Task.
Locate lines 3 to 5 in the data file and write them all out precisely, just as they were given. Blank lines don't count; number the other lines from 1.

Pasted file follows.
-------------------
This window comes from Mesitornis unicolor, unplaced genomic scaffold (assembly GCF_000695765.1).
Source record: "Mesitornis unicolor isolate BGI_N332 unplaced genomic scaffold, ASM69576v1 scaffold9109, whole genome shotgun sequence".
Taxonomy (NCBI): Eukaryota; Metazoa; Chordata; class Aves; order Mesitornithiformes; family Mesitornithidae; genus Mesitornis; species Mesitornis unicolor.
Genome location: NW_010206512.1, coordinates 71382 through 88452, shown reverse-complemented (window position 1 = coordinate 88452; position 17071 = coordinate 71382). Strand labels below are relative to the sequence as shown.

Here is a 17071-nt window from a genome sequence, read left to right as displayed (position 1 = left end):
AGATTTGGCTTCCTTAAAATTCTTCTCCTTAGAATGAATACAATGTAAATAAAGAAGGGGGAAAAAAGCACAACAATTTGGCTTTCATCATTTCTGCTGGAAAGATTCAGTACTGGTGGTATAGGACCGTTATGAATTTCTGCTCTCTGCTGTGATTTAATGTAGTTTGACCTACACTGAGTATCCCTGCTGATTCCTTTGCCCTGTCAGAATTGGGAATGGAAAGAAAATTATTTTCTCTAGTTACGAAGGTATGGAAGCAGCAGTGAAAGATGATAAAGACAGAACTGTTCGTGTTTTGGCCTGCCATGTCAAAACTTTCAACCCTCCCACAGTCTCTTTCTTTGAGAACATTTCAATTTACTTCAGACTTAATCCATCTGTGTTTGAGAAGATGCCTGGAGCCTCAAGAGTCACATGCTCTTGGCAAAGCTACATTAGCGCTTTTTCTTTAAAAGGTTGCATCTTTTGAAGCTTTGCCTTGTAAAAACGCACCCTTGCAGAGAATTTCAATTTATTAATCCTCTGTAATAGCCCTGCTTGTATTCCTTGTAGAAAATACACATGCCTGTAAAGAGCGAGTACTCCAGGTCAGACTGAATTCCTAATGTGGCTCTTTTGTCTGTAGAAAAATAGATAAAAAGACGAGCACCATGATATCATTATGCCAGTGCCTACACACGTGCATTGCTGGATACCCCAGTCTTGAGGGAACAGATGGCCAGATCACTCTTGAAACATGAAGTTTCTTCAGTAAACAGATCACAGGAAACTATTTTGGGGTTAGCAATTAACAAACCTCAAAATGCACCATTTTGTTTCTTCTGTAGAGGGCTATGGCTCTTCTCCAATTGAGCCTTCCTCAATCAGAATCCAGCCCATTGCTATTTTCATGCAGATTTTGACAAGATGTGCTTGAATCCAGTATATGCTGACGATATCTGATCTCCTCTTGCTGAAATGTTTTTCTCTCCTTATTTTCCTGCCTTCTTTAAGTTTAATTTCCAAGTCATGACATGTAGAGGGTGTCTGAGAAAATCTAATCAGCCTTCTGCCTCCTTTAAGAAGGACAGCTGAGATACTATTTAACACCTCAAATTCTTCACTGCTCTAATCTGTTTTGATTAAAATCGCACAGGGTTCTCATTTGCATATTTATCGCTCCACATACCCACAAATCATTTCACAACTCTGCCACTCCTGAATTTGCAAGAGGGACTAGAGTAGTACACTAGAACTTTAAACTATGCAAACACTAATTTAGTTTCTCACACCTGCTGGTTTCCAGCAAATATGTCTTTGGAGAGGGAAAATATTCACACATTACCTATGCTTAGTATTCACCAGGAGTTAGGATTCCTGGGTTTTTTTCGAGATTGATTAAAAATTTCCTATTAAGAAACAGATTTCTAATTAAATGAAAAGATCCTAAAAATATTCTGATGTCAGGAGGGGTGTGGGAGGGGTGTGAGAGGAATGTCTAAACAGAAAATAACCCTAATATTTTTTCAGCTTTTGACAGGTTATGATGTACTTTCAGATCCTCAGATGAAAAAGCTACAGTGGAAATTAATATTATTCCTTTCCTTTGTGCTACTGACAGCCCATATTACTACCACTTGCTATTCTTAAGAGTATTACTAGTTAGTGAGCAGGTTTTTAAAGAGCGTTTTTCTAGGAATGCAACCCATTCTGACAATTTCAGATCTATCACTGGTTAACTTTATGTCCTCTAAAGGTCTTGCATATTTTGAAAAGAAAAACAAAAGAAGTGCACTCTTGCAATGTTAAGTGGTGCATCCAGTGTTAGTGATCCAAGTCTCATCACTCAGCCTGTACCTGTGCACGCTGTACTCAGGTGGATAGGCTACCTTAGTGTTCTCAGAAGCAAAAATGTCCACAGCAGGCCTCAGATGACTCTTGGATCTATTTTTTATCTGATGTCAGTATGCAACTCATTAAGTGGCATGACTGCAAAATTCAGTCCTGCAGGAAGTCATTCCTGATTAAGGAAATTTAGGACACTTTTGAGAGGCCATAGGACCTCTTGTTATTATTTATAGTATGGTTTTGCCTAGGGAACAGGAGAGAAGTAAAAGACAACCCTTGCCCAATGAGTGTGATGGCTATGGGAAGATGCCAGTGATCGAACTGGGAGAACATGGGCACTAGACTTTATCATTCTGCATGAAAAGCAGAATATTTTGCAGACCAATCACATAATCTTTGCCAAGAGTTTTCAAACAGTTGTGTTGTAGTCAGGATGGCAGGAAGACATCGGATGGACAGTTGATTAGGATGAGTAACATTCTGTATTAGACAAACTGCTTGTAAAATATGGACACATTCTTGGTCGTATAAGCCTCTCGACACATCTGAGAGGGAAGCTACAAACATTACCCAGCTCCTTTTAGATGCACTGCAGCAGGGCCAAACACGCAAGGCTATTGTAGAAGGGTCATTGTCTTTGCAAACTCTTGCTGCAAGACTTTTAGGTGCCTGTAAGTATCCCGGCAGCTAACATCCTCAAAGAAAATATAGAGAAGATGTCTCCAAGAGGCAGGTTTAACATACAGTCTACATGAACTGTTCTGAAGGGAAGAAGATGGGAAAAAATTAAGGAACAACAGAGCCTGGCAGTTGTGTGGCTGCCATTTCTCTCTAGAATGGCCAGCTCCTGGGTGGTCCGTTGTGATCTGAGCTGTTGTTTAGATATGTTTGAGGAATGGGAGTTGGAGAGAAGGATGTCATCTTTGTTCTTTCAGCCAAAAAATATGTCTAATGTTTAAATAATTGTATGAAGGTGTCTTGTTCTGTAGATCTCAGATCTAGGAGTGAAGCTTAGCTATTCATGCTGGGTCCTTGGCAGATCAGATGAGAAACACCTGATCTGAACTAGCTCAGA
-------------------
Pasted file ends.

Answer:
Taxonomy (NCBI): Eukaryota; Metazoa; Chordata; class Aves; order Mesitornithiformes; family Mesitornithidae; genus Mesitornis; species Mesitornis unicolor.
Genome location: NW_010206512.1, coordinates 71382 through 88452, shown reverse-complemented (window position 1 = coordinate 88452; position 17071 = coordinate 71382). Strand labels below are relative to the sequence as shown.

Here is a 17071-nt window from a genome sequence, read left to right as displayed (position 1 = left end):